International Company will translate (convert) the Korean subsidiary’s financial statements into dollars before preparing the consolidation. To do so they go thru a process where the Korean subsidiary’s financial statements are remeasured into the Korean subsidiary’s functional currency and then translated into dollars (the Parent Company’s reporting currency). Since the Korean subsidiary does most of its business in Yen (Japan) the functional currency is the Japanese Yen.
In this problem the Korean subsidiary’s books are kept in South Korean Won. These amounts must be remeasured into the functional currency – the Japanese Yen. This process uses the temporal method of translation.
The temporal method calls for:
• Cash and accounts receivable are translated at the current rate.
• Inventory is translated at its historic cost.
• Cost of goods sold is translated at the historic cost of the inventory.
• Depreciation expense is translated at the historic cost of the building.
• Equity is translated at its historic rate
The remeasurement process results in a foreign currency gain or loss that is applied to net income in the translation gain/loss.
Once the Korean Won are remeasured into Japanese Yen they then must be translated ifrom the Japanese Yen into the reporting currency – American Dollars. This conversion uses the current rate of to translate from the functional currency to the reporting currency. This results in a foreign currency adjustment. This adjustment gain or loss from translation is called a translation adjustment and is shown as other comprehensive income. Other comprehensive may be shown as a separate section of the income statement, a separate comprehensive income statement or part of retained earnings.
The current rate method calls for:
• Assets and liabilities are translated at the current exchange rate; equity is translated at historical rates.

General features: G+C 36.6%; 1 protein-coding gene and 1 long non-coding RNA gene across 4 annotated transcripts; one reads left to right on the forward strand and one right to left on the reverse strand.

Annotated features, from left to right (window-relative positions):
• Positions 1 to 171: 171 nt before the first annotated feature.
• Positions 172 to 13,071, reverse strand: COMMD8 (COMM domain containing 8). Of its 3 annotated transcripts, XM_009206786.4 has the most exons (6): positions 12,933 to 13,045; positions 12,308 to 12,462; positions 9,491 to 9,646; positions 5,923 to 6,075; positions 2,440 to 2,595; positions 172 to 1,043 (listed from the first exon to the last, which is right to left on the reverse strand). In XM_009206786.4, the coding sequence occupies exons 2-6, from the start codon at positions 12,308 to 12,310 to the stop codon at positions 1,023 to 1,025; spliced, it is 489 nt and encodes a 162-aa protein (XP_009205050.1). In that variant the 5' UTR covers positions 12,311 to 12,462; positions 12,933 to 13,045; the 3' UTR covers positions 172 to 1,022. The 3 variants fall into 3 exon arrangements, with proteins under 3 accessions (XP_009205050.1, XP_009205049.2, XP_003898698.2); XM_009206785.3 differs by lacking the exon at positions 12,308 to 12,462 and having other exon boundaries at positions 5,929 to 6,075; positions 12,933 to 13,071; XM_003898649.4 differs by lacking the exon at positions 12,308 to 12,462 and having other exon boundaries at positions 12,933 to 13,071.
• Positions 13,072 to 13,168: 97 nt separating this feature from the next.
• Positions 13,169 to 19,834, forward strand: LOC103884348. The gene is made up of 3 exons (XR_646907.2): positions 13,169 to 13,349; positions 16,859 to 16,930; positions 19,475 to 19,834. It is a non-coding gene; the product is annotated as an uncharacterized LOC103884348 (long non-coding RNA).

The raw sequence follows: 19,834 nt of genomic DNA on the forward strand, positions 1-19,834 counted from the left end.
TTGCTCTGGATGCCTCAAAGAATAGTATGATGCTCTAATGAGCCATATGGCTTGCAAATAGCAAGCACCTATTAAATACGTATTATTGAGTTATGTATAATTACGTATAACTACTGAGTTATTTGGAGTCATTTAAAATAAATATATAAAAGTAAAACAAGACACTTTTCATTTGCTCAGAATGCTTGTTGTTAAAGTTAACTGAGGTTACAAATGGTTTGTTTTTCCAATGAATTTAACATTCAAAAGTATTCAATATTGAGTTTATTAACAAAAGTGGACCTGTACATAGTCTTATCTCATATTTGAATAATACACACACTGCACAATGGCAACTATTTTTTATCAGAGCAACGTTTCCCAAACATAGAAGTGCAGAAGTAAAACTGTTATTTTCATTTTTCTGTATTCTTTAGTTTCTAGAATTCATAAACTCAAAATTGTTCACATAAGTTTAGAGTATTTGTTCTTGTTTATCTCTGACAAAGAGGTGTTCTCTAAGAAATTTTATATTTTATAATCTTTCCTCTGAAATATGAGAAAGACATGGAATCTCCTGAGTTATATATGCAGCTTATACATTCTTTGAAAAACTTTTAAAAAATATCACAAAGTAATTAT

• Revenues and expenses which occur evenly throughout the period are translated at the average-for-the-period exchange rate. Income items, such as gains and losses, which are the result of a discrete event, are translated at the actual exchange rate on the date of occurrence.
International Company (an American Company) owns a Korean subsidiary. The Korean subsidiary does most of its
business in YEN (Japan). Convert the Korean subsidiary’s Financial Statements into the reporting currency.
Korean Company Financial Statements
For the Year Ending December 31,200X
South Korean Won Rate Japanese Yen Rate American Dollar
Cost of Goods Sold (60,000)
Operating Expenses (20,000)
Depreciation Expense (10,000)
Net Income 20,000
Statement of Retained Earnings
Beginning Retained Earnings 70,000
Net Income 20,000
Ending Retained Earnings 90,000
Total Assets 1,090,000
Current Liabilities 60,000
Long Term Debt 340,000
Total Liabilities 400,000
Common Stock 200,000
Paid In Capital 400,000
Retained Earnings 90,000
Total Equity 690,000
Total Liabilities and Equity 1,090,000
Historic Rate - Begin Retained Earning: 1 South Korean Won = .0714000 Japanese Yen
Historic: 1 South Korean Won = .0715122 Japanese Yen
Average: 1 South Korean Won = .0732161 Japanese Yen
Current: 1 South Korean Won = .0740619 Japanese Yen
Historic: 1 Japanese Yen = .0105200 American Dollar
Average: 1 Japanese Yen = .0103221 American Dollar
Current: 1 Japanese Yen = .0119671 American Dollar
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